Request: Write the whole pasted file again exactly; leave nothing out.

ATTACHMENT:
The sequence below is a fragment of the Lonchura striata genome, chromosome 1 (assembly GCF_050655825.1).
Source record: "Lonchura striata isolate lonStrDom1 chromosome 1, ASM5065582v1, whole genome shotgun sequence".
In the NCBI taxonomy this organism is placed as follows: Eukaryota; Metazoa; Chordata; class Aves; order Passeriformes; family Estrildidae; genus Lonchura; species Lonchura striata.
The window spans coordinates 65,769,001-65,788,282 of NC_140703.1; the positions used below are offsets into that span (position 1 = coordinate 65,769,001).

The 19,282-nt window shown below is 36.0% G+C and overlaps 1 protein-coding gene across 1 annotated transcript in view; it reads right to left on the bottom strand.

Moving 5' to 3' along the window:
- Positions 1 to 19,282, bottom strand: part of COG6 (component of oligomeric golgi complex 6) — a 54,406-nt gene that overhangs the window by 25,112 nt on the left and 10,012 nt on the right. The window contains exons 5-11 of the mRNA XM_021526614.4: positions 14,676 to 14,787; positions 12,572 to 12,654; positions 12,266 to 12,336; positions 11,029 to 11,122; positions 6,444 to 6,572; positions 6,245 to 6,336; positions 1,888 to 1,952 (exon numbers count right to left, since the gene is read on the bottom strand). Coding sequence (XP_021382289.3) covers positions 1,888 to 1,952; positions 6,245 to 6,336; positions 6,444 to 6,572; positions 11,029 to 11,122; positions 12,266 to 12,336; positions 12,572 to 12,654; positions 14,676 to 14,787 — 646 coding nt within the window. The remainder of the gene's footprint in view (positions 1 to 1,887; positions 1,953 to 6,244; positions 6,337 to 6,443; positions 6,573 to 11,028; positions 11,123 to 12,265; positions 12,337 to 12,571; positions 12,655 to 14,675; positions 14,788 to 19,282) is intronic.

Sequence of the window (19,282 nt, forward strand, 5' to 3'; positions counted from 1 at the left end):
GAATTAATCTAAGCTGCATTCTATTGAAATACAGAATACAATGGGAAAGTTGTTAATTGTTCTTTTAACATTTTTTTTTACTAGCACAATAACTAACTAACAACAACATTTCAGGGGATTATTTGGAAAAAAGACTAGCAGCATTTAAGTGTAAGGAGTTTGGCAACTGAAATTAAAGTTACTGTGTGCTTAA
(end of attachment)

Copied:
The sequence below is a fragment of the Lonchura striata genome, chromosome 1 (assembly GCF_050655825.1).
Source record: "Lonchura striata isolate lonStrDom1 chromosome 1, ASM5065582v1, whole genome shotgun sequence".
In the NCBI taxonomy this organism is placed as follows: Eukaryota; Metazoa; Chordata; class Aves; order Passeriformes; family Estrildidae; genus Lonchura; species Lonchura striata.
The window spans coordinates 65,769,001-65,788,282 of NC_140703.1; the positions used below are offsets into that span (position 1 = coordinate 65,769,001).

The 19,282-nt window shown below is 36.0% G+C and overlaps 1 protein-coding gene across 1 annotated transcript in view; it reads right to left on the bottom strand.

Moving 5' to 3' along the window:
- Positions 1 to 19,282, bottom strand: part of COG6 (component of oligomeric golgi complex 6) — a 54,406-nt gene that overhangs the window by 25,112 nt on the left and 10,012 nt on the right. The window contains exons 5-11 of the mRNA XM_021526614.4: positions 14,676 to 14,787; positions 12,572 to 12,654; positions 12,266 to 12,336; positions 11,029 to 11,122; positions 6,444 to 6,572; positions 6,245 to 6,336; positions 1,888 to 1,952 (exon numbers count right to left, since the gene is read on the bottom strand). Coding sequence (XP_021382289.3) covers positions 1,888 to 1,952; positions 6,245 to 6,336; positions 6,444 to 6,572; positions 11,029 to 11,122; positions 12,266 to 12,336; positions 12,572 to 12,654; positions 14,676 to 14,787 — 646 coding nt within the window. The remainder of the gene's footprint in view (positions 1 to 1,887; positions 1,953 to 6,244; positions 6,337 to 6,443; positions 6,573 to 11,028; positions 11,123 to 12,265; positions 12,337 to 12,571; positions 12,655 to 14,675; positions 14,788 to 19,282) is intronic.

Sequence of the window (19,282 nt, forward strand, 5' to 3'; positions counted from 1 at the left end):
GAATTAATCTAAGCTGCATTCTATTGAAATACAGAATACAATGGGAAAGTTGTTAATTGTTCTTTTAACATTTTTTTTTACTAGCACAATAACTAACTAACAACAACATTTCAGGGGATTATTTGGAAAAAAGACTAGCAGCATTTAAGTGTAAGGAGTTTGGCAACTGAAATTAAAGTTACTGTGTGCTTAA